Whether they’re used in architecture or animal prosthesis, we have an enduring affection for LEGO bricks—but they do have a nagging problem; the blocks and all their packaging are made of plastic, which is pretty darn horrible for the environment. While some folks have tried to offer sustainable alternatives—notably the rather drab-looking Earth Blocks—LEGO hasn’t stepped forward with their own eco-friendly alternative. But that is set to change, as the company just announced that they will invest $150 million to build a sustainable materials research center at their headquarters in Denmark. LEGO is hiring over 100 specialists in material science to shape the new, green future of everyone’s favorite building brick.

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The launch of LEGO’s materials research center is a dramatic step forward for the company, which announced plans in 2012 to replace all raw materials used to make their 60 billion pieces per year with sustainable materials by 2030. In a statement, Jørgen Vig Knudstorp, CEO and President of the LEGO Group said “We have already taken important steps to reduce our carbon footprint and leave a positive impact on the planet by reducing the packaging size, by introducing FSC certified packaging and through our investment in an offshore wind farm. Now we are accelerating our focus on materials.”

LEGO Group owner Kjeld Kirk Kristiansen added: “Our mission is to inspire and develop the builders of tomorrow. We believe that our main contribution to this is through the creative play experiences we provide to children. The investment announced is a testament to our continued ambition to leave a positive impact on the planet, which future generations will inherit.”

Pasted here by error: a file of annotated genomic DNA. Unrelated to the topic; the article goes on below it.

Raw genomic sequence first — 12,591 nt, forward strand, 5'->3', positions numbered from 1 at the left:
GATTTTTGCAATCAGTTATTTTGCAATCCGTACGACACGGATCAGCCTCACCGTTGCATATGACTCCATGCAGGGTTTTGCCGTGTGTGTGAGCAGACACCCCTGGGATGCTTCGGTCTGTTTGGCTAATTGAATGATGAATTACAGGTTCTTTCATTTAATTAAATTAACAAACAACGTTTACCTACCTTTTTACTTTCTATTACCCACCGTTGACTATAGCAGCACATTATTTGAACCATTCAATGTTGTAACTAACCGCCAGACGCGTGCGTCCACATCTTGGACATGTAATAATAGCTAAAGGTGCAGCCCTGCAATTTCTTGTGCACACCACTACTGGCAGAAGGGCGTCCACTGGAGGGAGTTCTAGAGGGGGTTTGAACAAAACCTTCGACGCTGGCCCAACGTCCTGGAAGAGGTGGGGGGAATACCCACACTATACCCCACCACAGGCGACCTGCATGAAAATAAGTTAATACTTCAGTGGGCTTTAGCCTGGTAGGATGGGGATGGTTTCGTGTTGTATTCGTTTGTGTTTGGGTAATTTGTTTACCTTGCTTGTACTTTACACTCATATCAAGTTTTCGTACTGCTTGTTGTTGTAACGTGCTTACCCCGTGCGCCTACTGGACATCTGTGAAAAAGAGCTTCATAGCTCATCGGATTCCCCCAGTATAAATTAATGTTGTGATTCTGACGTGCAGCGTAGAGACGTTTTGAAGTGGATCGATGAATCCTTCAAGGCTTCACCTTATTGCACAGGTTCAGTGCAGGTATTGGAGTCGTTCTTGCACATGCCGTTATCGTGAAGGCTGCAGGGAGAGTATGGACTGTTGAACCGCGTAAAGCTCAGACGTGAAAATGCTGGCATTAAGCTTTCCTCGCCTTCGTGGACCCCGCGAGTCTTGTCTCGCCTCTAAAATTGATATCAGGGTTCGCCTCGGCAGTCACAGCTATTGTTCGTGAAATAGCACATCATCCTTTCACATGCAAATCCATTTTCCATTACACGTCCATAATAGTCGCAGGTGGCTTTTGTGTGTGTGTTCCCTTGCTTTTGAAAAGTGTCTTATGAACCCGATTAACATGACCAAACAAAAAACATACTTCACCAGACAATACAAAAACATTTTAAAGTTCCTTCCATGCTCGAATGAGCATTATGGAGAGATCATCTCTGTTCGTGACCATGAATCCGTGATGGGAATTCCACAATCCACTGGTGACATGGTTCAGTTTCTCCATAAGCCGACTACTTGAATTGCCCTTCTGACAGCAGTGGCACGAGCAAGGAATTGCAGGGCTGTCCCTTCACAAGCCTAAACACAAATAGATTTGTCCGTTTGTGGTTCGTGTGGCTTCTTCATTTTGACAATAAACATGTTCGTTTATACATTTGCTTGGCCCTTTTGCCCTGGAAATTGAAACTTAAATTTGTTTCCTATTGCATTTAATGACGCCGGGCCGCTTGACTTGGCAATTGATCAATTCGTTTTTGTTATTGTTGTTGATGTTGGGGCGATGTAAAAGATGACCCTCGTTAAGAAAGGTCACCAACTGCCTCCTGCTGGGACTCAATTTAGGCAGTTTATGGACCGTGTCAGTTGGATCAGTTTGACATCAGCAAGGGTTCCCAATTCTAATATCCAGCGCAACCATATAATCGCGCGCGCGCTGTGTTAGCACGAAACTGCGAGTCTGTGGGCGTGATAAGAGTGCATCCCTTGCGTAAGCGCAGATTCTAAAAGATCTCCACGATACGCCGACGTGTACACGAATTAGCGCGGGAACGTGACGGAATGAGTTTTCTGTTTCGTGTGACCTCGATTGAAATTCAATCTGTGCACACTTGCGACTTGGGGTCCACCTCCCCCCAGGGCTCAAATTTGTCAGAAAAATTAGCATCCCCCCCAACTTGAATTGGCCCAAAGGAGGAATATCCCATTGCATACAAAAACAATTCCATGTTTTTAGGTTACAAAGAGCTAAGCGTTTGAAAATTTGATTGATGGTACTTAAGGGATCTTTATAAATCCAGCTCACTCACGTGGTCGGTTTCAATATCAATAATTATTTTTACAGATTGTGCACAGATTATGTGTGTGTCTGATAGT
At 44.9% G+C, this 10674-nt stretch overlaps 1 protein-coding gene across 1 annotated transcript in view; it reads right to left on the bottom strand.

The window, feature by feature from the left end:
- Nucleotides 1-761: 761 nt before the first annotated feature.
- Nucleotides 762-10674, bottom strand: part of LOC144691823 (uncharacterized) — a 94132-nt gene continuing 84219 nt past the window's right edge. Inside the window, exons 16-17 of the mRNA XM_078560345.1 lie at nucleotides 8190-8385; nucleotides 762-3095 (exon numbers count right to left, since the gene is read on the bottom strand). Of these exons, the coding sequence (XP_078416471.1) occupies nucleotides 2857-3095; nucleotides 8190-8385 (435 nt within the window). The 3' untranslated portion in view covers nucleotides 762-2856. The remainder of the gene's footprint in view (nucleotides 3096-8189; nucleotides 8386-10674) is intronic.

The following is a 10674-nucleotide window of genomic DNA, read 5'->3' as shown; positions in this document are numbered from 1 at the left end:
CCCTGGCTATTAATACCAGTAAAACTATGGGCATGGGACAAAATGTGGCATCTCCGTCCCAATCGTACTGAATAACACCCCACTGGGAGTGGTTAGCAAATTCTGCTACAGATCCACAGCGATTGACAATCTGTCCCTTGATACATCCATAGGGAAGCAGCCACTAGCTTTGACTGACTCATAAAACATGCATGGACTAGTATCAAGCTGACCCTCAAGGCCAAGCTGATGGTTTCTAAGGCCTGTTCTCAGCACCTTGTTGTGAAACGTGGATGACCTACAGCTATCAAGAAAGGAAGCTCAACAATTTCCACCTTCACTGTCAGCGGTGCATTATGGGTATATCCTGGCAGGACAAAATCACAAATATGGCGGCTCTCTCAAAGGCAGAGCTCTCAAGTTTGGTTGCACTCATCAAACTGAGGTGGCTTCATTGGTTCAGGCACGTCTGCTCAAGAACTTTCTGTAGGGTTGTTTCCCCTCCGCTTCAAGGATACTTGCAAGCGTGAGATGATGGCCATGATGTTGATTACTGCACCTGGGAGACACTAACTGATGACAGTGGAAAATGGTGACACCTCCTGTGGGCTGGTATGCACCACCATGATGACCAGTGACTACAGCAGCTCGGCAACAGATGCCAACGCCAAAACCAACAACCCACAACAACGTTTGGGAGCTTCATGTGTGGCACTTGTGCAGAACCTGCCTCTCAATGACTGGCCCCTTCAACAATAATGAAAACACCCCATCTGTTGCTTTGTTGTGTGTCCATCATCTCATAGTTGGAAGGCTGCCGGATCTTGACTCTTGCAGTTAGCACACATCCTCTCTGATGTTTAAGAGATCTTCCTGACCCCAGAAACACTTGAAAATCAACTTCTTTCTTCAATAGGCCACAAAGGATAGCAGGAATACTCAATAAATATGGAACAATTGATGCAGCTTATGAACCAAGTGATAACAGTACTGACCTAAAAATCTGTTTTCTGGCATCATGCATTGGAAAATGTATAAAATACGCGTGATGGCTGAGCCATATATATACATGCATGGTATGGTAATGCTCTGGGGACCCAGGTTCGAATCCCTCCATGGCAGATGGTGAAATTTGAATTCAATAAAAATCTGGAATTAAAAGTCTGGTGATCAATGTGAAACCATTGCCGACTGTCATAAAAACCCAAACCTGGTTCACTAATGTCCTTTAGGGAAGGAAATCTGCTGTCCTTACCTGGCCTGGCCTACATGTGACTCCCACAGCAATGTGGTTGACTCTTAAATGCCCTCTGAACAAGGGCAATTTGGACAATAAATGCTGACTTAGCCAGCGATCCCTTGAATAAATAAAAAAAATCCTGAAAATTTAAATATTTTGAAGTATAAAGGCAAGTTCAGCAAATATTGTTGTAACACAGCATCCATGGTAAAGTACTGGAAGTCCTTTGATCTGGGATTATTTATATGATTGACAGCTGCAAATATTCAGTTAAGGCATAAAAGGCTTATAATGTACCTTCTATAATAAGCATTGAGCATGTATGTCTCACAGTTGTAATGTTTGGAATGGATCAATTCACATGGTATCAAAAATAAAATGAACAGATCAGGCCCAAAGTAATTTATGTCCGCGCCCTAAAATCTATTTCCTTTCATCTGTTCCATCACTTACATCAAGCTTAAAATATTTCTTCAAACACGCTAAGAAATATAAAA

As for how LEGO defines sustainability, Vig Kundstorp explained “There is no common definition of a sustainable material. Several factors influence the environmental sustainability of a material – the composition of the material, how it is sourced and what happens when the product reaches the end of its life. When we search for new materials all of these factors must be considered.” And their research is likely to influence other other fields that are heavily reliant upon plastic. LEGO has said their will continuously update on their progress in the run up to 2030.


Via ArchDaily

Lead photo via Shutterstock